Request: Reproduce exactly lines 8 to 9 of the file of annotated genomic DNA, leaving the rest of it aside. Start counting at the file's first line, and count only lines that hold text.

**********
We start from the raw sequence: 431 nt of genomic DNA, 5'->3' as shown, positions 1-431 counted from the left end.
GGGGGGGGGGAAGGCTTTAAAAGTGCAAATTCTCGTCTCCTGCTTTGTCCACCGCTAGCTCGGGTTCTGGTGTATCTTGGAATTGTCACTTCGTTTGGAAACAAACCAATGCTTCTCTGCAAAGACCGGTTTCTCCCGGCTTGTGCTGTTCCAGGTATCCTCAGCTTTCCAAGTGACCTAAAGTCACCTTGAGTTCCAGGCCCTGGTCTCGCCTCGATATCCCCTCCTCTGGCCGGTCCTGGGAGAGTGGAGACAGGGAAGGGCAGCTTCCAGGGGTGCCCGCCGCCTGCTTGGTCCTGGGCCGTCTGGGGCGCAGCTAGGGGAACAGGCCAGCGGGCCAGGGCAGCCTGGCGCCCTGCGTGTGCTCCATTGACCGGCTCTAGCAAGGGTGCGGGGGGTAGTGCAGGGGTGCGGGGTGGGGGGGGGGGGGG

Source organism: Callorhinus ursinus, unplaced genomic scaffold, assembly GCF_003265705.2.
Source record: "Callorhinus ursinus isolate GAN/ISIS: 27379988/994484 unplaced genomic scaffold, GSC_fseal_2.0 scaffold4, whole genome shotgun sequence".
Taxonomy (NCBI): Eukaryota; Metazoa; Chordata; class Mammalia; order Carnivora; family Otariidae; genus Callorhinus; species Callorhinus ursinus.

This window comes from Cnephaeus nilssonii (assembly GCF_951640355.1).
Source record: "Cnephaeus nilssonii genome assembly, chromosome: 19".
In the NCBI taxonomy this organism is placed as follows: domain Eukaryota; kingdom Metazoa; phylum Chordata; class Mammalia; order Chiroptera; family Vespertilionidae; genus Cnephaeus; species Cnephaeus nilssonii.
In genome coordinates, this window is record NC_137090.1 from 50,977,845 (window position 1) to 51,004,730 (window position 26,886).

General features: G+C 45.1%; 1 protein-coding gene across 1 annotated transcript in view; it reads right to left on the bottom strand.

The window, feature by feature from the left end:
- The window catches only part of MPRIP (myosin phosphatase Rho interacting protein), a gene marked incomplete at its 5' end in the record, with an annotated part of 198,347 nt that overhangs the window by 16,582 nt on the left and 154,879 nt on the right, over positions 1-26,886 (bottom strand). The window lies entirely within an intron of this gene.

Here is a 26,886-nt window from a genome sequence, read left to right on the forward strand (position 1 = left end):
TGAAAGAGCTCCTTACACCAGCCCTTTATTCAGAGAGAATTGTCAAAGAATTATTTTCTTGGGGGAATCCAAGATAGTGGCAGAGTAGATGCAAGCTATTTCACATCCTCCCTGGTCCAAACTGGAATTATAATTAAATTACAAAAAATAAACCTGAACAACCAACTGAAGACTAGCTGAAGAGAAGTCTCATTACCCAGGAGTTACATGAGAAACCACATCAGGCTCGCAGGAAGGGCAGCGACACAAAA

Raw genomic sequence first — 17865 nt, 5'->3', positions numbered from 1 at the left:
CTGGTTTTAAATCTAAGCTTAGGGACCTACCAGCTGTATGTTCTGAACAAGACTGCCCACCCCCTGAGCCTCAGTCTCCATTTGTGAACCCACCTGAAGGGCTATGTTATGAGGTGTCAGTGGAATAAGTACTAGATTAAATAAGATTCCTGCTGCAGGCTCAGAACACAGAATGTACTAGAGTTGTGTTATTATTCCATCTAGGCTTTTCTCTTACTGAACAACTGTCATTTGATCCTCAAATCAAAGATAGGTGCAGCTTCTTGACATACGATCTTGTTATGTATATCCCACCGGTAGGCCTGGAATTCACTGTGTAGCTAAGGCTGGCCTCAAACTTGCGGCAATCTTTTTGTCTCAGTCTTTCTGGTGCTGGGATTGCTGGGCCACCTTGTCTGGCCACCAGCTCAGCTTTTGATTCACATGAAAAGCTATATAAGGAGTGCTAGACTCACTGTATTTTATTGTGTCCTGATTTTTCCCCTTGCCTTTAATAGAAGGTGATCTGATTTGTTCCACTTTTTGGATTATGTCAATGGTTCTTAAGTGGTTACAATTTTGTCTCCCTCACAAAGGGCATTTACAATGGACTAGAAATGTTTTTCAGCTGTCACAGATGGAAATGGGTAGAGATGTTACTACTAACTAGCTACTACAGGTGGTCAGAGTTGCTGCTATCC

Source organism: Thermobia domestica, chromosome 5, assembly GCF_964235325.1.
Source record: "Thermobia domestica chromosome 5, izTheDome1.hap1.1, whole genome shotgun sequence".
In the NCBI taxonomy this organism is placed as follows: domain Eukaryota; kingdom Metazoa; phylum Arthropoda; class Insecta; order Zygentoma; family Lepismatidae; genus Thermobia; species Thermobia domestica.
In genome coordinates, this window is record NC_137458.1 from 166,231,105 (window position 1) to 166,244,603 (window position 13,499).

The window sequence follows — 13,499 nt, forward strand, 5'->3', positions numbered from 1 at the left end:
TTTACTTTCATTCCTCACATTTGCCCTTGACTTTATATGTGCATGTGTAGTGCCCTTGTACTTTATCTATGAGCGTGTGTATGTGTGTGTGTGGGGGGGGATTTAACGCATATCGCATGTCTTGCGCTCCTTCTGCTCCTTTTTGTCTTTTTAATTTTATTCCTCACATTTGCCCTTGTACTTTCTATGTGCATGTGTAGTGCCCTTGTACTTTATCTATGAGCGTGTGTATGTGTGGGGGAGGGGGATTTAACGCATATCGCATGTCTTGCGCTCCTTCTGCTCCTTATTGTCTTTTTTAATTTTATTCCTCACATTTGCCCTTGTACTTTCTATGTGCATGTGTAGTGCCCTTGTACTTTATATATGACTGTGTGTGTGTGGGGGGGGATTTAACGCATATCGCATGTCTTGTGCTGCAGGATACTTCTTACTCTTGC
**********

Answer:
In the NCBI taxonomy this organism is placed as follows: domain Eukaryota; kingdom Metazoa; phylum Chordata; class Mammalia; order Chiroptera; family Vespertilionidae; genus Cnephaeus; species Cnephaeus nilssonii.
In genome coordinates, this window is record NC_137090.1 from 50,977,845 (window position 1) to 51,004,730 (window position 26,886).